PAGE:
of the means of facile victory which the superiority M. le Maire proposes Sa Majesté l'Empereur: of luis armament afforded, and risked all upon the received with enthusiasm of course. I sit down, after chances of a hand-to-hand combat upon the deck-of a assisting to swell the applause, and almost leap again night-combat wherein skill is of slight avail against to my feet with uncontrollable surprise--panic rather! brute-strength. He has paid for that grave error with The naval enseigne has shifted his place-come near his life. Peace to his ashes; honour to his memory!' to me by one table, for a closer view, no doubt, and Peace to his ashes ; lionour to his memory!' echo continues to stare fixediy at me with those dark numerous voices as the young enseigne pauses, overgleaming eyes of his !

come by emotion. I am recalled to myself by M. le Maire, wlio, having I lave but a few words more to say, messieurs. proposed the United States, and may the alliance One of the most active of our foes during that terrible of the French and American eagles be perpetual,' contest was a young man, the son, I have been told, requests their youthful and distinguished American of the captain of the English ship. My uncle attacked guest to respond.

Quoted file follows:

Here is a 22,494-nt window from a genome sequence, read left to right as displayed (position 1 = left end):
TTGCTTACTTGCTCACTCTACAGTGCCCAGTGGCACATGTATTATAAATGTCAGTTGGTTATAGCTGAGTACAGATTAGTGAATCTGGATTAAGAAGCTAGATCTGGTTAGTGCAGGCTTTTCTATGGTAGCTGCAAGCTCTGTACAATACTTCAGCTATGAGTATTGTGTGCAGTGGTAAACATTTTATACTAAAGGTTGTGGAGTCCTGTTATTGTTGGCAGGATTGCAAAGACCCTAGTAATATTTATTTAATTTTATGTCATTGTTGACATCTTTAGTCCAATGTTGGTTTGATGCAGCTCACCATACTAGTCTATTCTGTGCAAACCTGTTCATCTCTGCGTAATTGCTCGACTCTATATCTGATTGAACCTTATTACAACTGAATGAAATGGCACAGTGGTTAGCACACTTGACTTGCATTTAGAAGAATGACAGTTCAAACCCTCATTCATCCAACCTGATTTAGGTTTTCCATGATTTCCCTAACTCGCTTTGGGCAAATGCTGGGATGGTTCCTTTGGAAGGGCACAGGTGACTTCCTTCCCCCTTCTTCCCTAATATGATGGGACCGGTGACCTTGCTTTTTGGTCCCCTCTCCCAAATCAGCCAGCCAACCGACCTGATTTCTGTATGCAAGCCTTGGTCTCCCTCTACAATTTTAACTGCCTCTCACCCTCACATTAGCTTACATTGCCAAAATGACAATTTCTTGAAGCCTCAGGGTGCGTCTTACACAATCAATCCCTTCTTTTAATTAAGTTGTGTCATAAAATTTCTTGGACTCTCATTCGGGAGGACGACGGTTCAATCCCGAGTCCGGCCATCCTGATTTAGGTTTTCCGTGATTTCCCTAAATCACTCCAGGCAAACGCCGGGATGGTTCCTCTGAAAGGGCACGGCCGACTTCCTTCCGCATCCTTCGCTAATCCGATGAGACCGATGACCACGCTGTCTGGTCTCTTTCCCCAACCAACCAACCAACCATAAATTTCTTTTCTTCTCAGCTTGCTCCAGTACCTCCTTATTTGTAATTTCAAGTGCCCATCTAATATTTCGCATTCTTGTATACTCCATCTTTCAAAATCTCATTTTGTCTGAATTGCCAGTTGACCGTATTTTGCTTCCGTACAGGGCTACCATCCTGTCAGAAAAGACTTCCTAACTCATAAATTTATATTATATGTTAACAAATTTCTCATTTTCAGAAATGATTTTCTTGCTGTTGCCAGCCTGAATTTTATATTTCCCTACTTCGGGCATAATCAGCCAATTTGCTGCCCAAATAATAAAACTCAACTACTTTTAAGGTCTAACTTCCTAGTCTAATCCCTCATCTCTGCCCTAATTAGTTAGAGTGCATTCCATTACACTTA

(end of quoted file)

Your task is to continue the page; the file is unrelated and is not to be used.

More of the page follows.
him, but his arm no longer possessed the vigour of his I rise for that purpose, amidst the acclamations of younger days, and after a few passes, the sword of the the company, and as I do so, a smile of exultant scorn, young Englishman terminated that precious life-a of deadly hate, kindles the pale face of my persecutor. life devoted to the honour and glory of France! The Under such circumstances, and considering, moreover, night was dark,' continues Auguste Le Moine, with that I do not care one straw for the two eagles, it is no gathering vehemence, but at the moment my uncle wonder I blunder between them, make a very ridiculous fell, a gleam of moonlight shone upon the scene, and I figure of myself, and then drop down in my seat as clearly marked the features of his slayer. Shall I hot, nervous, and uncomfortable as I have ever felt point him out to you? in my life.